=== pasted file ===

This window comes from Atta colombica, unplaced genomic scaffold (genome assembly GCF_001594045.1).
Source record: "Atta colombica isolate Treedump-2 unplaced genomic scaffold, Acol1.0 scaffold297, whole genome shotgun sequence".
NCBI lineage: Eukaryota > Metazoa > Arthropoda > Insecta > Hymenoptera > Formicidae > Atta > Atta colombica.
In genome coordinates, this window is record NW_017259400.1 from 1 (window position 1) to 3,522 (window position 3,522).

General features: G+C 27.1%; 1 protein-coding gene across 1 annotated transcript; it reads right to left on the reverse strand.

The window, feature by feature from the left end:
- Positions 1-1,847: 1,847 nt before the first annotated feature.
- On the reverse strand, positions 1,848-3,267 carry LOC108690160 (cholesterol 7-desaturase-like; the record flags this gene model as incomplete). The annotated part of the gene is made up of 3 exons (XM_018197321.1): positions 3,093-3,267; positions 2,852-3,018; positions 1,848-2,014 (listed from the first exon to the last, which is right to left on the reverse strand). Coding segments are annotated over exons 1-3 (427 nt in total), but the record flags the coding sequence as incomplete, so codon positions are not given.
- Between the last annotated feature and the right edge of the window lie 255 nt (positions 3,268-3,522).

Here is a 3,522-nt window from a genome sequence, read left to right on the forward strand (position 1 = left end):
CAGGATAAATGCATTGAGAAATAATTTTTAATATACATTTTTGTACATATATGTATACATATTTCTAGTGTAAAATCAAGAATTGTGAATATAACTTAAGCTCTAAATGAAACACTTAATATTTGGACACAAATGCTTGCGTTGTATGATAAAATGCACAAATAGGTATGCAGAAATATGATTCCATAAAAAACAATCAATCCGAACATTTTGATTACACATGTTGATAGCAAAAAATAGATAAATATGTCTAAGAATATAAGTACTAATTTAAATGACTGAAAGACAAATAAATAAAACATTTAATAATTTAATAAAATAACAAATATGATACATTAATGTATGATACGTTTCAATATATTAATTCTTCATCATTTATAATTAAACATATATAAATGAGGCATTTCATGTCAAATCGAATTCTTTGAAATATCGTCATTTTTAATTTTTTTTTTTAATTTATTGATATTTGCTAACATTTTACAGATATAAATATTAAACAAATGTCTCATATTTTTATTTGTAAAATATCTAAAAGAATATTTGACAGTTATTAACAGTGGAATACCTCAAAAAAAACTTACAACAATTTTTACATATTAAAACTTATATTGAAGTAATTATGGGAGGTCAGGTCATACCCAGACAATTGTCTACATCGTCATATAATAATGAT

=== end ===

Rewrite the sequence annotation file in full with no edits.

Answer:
This window comes from Atta colombica, unplaced genomic scaffold (genome assembly GCF_001594045.1).
Source record: "Atta colombica isolate Treedump-2 unplaced genomic scaffold, Acol1.0 scaffold297, whole genome shotgun sequence".
NCBI lineage: Eukaryota > Metazoa > Arthropoda > Insecta > Hymenoptera > Formicidae > Atta > Atta colombica.
In genome coordinates, this window is record NW_017259400.1 from 1 (window position 1) to 3,522 (window position 3,522).

General features: G+C 27.1%; 1 protein-coding gene across 1 annotated transcript; it reads right to left on the reverse strand.

The window, feature by feature from the left end:
- Positions 1-1,847: 1,847 nt before the first annotated feature.
- On the reverse strand, positions 1,848-3,267 carry LOC108690160 (cholesterol 7-desaturase-like; the record flags this gene model as incomplete). The annotated part of the gene is made up of 3 exons (XM_018197321.1): positions 3,093-3,267; positions 2,852-3,018; positions 1,848-2,014 (listed from the first exon to the last, which is right to left on the reverse strand). Coding segments are annotated over exons 1-3 (427 nt in total), but the record flags the coding sequence as incomplete, so codon positions are not given.
- Between the last annotated feature and the right edge of the window lie 255 nt (positions 3,268-3,522).

Here is a 3,522-nt window from a genome sequence, read left to right on the forward strand (position 1 = left end):
CAGGATAAATGCATTGAGAAATAATTTTTAATATACATTTTTGTACATATATGTATACATATTTCTAGTGTAAAATCAAGAATTGTGAATATAACTTAAGCTCTAAATGAAACACTTAATATTTGGACACAAATGCTTGCGTTGTATGATAAAATGCACAAATAGGTATGCAGAAATATGATTCCATAAAAAACAATCAATCCGAACATTTTGATTACACATGTTGATAGCAAAAAATAGATAAATATGTCTAAGAATATAAGTACTAATTTAAATGACTGAAAGACAAATAAATAAAACATTTAATAATTTAATAAAATAACAAATATGATACATTAATGTATGATACGTTTCAATATATTAATTCTTCATCATTTATAATTAAACATATATAAATGAGGCATTTCATGTCAAATCGAATTCTTTGAAATATCGTCATTTTTAATTTTTTTTTTTAATTTATTGATATTTGCTAACATTTTACAGATATAAATATTAAACAAATGTCTCATATTTTTATTTGTAAAATATCTAAAAGAATATTTGACAGTTATTAACAGTGGAATACCTCAAAAAAAACTTACAACAATTTTTACATATTAAAACTTATATTGAAGTAATTATGGGAGGTCAGGTCATACCCAGACAATTGTCTACATCGTCATATAATAATGAT